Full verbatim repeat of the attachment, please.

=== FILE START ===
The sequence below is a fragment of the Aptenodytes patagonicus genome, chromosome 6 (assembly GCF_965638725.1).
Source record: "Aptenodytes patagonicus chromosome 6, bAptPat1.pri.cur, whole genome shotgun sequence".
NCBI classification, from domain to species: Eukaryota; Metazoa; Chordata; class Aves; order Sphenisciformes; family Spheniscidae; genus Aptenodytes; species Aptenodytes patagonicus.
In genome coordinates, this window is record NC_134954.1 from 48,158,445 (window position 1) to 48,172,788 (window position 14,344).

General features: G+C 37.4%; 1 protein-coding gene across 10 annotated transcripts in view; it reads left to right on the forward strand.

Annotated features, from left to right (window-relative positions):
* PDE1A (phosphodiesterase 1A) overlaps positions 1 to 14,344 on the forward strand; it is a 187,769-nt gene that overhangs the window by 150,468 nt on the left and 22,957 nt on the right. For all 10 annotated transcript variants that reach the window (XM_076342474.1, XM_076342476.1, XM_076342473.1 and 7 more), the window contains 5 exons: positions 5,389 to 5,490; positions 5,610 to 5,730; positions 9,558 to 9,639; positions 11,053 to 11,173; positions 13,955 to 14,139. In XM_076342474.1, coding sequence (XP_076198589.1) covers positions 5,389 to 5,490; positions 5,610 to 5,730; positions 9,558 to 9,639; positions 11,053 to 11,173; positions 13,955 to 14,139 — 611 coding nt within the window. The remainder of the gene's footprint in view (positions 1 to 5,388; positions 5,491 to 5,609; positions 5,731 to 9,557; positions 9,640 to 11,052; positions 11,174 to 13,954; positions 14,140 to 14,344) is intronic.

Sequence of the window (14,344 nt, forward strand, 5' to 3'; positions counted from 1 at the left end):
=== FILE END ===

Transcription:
The sequence below is a fragment of the Aptenodytes patagonicus genome, chromosome 6 (assembly GCF_965638725.1).
Source record: "Aptenodytes patagonicus chromosome 6, bAptPat1.pri.cur, whole genome shotgun sequence".
NCBI classification, from domain to species: Eukaryota; Metazoa; Chordata; class Aves; order Sphenisciformes; family Spheniscidae; genus Aptenodytes; species Aptenodytes patagonicus.
In genome coordinates, this window is record NC_134954.1 from 48,158,445 (window position 1) to 48,172,788 (window position 14,344).

General features: G+C 37.4%; 1 protein-coding gene across 10 annotated transcripts in view; it reads left to right on the forward strand.

Annotated features, from left to right (window-relative positions):
* PDE1A (phosphodiesterase 1A) overlaps positions 1 to 14,344 on the forward strand; it is a 187,769-nt gene that overhangs the window by 150,468 nt on the left and 22,957 nt on the right. For all 10 annotated transcript variants that reach the window (XM_076342474.1, XM_076342476.1, XM_076342473.1 and 7 more), the window contains 5 exons: positions 5,389 to 5,490; positions 5,610 to 5,730; positions 9,558 to 9,639; positions 11,053 to 11,173; positions 13,955 to 14,139. In XM_076342474.1, coding sequence (XP_076198589.1) covers positions 5,389 to 5,490; positions 5,610 to 5,730; positions 9,558 to 9,639; positions 11,053 to 11,173; positions 13,955 to 14,139 — 611 coding nt within the window. The remainder of the gene's footprint in view (positions 1 to 5,388; positions 5,491 to 5,609; positions 5,731 to 9,557; positions 9,640 to 11,052; positions 11,174 to 13,954; positions 14,140 to 14,344) is intronic.

Sequence of the window (14,344 nt, forward strand, 5' to 3'; positions counted from 1 at the left end):